The Role Of AI in Cybersecurity
Working in cybersecurity sometimes feels like a losing battle. Between the vast amounts of threats reported by ongoing monitoring systems and the limited hours security personnel have to respond to those threats, cybersecurity defenses are often lacking in some way. Cybercriminals are becoming so sophisticated that a growing number of cybersecurity defenses are becoming obsolete. That’s why a growing number of professionals are using AI in cybersecurity to reduce threats and protect digital assets.
Read on to learn about the role of AI-based solutions in cybersecurity and determine whether an AI solution might bolster your organization’s cybersecurity defenses.
The Increasing Importance of AI in Cybersecurity
Cybersecurity professionals are always on the hunt for technology that will make their jobs more efficient. After all, hackers are getting smarter and faster every day, and it falls on cybersecurity professionals to find unique ways to keep up. Artificial intelligence cybersecurity solutions offer one more tool in the cybersecurity toolbox, empowering professionals to assess threat levels, make informed decisions, and reduce the rate of security incidents.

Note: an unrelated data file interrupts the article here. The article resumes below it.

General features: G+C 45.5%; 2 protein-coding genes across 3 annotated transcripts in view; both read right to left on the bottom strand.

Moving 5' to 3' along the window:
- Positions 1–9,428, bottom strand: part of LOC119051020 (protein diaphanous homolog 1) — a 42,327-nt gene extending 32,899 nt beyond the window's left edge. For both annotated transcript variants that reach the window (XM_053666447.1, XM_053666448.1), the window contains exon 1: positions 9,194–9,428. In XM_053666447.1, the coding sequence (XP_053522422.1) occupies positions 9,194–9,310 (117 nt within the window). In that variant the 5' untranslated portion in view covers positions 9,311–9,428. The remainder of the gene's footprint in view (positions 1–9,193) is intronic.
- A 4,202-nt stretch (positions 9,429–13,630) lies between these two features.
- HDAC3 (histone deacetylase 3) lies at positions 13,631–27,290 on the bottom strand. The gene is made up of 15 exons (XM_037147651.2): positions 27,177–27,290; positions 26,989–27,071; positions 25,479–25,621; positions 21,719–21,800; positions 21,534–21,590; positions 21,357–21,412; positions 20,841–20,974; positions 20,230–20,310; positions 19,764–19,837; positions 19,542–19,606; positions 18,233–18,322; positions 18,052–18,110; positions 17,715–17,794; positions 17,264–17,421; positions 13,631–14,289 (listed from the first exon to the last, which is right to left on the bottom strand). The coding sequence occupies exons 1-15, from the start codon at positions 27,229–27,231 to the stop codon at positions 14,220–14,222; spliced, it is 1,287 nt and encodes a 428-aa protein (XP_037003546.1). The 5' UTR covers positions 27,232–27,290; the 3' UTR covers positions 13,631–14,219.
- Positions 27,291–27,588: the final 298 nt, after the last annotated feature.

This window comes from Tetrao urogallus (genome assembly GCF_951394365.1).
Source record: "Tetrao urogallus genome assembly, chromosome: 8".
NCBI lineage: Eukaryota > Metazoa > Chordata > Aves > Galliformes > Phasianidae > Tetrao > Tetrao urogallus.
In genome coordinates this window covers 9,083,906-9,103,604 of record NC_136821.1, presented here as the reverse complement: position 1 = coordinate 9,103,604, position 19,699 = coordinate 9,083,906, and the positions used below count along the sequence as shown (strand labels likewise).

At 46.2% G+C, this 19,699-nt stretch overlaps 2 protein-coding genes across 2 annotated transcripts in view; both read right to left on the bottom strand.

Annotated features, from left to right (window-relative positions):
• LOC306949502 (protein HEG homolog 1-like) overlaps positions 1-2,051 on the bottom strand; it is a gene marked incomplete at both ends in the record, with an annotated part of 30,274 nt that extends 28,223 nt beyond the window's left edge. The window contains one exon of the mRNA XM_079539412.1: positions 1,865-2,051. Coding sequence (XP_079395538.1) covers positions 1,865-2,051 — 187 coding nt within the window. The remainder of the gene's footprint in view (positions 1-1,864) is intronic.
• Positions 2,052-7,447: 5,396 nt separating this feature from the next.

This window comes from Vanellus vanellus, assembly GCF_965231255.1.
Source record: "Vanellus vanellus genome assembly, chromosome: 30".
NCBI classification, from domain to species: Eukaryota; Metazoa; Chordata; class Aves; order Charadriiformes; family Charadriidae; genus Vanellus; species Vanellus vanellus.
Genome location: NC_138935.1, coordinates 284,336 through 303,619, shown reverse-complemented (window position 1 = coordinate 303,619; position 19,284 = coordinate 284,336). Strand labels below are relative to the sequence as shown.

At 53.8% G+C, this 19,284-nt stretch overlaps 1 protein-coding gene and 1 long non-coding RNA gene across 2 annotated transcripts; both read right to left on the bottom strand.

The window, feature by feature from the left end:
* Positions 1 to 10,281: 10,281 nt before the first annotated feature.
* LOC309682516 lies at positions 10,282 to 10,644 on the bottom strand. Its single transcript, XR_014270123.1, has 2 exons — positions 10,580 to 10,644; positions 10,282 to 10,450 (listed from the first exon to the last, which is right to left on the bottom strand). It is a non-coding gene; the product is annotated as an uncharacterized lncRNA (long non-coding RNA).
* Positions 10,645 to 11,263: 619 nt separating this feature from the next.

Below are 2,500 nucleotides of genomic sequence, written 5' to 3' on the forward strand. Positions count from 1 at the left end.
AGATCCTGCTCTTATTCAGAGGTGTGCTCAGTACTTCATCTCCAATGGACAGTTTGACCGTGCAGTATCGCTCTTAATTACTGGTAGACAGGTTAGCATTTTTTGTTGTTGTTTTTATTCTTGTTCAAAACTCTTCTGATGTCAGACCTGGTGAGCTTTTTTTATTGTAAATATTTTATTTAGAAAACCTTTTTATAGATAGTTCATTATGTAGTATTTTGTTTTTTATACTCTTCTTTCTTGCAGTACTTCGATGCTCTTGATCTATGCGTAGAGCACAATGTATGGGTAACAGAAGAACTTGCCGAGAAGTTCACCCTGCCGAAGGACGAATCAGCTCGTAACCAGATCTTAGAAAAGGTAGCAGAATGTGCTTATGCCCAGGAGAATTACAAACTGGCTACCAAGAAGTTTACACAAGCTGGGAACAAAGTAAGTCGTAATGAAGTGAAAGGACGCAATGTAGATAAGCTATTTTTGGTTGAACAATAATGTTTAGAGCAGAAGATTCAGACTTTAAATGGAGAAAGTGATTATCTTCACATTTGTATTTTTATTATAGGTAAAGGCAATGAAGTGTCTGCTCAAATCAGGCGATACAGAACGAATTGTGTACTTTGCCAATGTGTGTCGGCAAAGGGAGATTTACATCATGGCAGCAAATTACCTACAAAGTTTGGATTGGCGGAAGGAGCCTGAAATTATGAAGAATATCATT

AI in cybersecurity matters because it can simply do more at a given time than human cybersecurity professionals. For example, cybersecurity defenses can monitor and detect threats in real time, perform behavior analysis, and even make predictions based on unusual patterns. This level of threat hunting simply isn’t possible for existing cybersecurity teams.
Key Benefits of Incorporating AI in Cybersecurity
AI-based systems provide several key benefits when incorporated with existing cybersecurity frameworks. Human analysts can use AI in cybersecurity to improve threat detection, respond to incidences faster, reduce false positives, and enhance overall security analytics.
Improved Threat Detection